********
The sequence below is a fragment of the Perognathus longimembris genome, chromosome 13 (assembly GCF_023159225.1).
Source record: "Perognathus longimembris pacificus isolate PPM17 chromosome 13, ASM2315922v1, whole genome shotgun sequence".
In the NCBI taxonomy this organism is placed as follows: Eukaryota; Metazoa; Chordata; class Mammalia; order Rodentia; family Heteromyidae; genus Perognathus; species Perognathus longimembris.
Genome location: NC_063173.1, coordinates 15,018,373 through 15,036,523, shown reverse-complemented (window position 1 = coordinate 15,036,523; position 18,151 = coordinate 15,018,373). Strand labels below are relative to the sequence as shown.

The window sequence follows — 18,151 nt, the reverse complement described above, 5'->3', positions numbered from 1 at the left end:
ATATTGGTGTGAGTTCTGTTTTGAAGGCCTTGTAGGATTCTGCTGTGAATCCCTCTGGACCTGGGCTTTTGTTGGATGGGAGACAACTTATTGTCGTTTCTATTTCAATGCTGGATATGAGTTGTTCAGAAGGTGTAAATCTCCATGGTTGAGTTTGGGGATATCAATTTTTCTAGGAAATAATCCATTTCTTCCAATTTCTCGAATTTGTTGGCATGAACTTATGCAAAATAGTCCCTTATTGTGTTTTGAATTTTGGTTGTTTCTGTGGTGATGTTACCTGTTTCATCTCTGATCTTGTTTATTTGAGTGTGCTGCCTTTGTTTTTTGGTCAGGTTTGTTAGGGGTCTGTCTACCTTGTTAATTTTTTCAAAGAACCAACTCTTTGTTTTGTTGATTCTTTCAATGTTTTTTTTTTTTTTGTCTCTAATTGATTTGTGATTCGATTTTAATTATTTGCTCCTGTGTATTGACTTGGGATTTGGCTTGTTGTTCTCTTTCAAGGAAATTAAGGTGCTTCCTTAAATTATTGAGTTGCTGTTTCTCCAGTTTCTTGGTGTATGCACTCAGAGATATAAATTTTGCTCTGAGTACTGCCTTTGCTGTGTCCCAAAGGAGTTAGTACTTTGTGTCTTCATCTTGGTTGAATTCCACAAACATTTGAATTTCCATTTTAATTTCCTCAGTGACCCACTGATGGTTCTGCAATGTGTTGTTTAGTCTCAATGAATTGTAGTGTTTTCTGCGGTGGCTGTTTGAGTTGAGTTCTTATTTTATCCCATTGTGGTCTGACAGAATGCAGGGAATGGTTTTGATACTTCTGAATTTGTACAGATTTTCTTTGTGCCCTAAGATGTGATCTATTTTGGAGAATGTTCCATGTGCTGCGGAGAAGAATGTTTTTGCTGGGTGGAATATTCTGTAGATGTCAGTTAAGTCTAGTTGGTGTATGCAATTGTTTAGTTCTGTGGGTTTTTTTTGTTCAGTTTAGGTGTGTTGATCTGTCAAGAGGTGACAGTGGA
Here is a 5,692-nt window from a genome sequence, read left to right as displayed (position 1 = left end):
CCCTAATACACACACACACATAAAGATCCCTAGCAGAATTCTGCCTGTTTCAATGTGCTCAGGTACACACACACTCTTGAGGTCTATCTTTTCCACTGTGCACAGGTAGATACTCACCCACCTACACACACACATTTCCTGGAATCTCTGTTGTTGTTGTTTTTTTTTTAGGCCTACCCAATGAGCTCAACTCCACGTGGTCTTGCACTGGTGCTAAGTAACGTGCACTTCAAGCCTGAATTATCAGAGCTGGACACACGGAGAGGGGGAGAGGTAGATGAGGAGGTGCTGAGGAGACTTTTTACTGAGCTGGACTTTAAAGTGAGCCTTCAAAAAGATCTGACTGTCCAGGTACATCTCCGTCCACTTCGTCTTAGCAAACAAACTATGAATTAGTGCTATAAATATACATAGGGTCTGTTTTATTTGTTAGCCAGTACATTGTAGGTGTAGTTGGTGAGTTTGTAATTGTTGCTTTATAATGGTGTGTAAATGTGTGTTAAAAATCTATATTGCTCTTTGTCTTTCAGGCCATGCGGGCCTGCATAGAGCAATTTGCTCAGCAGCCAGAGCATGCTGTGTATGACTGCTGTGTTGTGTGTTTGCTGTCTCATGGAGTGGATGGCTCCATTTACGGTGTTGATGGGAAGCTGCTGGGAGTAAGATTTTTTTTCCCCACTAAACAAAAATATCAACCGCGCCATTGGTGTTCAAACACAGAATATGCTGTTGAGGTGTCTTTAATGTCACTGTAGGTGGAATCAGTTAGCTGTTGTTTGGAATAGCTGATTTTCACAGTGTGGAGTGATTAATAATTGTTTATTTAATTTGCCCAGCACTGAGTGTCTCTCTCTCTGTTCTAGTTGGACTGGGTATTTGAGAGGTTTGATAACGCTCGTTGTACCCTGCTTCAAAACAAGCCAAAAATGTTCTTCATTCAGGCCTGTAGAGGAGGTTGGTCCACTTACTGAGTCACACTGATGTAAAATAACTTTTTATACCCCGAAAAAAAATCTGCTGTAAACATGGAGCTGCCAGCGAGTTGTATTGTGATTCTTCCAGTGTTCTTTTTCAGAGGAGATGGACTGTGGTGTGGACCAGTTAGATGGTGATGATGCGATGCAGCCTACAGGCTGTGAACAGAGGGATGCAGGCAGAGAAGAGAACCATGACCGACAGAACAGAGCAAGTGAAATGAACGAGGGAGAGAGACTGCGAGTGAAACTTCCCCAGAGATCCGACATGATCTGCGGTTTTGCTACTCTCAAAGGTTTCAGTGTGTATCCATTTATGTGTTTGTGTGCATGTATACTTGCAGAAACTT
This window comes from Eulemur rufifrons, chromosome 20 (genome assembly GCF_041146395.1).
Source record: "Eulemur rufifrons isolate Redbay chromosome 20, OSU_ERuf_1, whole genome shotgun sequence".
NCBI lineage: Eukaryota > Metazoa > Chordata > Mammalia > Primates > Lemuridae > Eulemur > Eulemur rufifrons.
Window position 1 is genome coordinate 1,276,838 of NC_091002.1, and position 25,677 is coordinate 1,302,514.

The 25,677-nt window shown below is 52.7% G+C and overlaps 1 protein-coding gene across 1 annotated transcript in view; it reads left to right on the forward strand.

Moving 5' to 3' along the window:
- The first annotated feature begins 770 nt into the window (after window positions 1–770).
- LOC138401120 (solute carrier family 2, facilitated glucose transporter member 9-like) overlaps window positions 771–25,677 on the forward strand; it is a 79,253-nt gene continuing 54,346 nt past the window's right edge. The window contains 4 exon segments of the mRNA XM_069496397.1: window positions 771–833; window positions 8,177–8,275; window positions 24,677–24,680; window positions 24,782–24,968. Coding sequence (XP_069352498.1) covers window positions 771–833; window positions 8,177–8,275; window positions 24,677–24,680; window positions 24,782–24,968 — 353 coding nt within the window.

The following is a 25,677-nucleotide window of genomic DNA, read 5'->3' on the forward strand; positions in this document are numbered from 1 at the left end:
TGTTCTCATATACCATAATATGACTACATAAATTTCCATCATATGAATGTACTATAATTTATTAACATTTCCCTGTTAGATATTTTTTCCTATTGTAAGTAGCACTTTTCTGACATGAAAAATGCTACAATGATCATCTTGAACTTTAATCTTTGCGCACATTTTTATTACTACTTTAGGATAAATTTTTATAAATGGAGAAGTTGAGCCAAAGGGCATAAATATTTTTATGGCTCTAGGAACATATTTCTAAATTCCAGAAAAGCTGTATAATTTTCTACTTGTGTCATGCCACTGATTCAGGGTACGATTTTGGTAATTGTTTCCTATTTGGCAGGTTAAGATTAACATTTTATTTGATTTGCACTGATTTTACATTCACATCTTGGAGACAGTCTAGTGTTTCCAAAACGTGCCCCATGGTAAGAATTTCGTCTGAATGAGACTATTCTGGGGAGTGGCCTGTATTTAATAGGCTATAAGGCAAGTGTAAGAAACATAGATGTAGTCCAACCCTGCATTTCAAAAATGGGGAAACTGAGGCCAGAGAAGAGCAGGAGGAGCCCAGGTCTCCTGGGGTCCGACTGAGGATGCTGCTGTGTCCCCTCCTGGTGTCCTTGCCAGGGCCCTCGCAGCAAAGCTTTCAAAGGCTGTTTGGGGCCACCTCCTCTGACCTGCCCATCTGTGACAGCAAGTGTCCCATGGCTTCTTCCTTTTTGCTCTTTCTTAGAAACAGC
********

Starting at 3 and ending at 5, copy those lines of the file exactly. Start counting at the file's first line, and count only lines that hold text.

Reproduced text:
In the NCBI taxonomy this organism is placed as follows: Eukaryota; Metazoa; Chordata; class Mammalia; order Rodentia; family Heteromyidae; genus Perognathus; species Perognathus longimembris.
Genome location: NC_063173.1, coordinates 15,018,373 through 15,036,523, shown reverse-complemented (window position 1 = coordinate 15,036,523; position 18,151 = coordinate 15,018,373). Strand labels below are relative to the sequence as shown.

The window sequence follows — 18,151 nt, the reverse complement described above, 5'->3', positions numbered from 1 at the left end: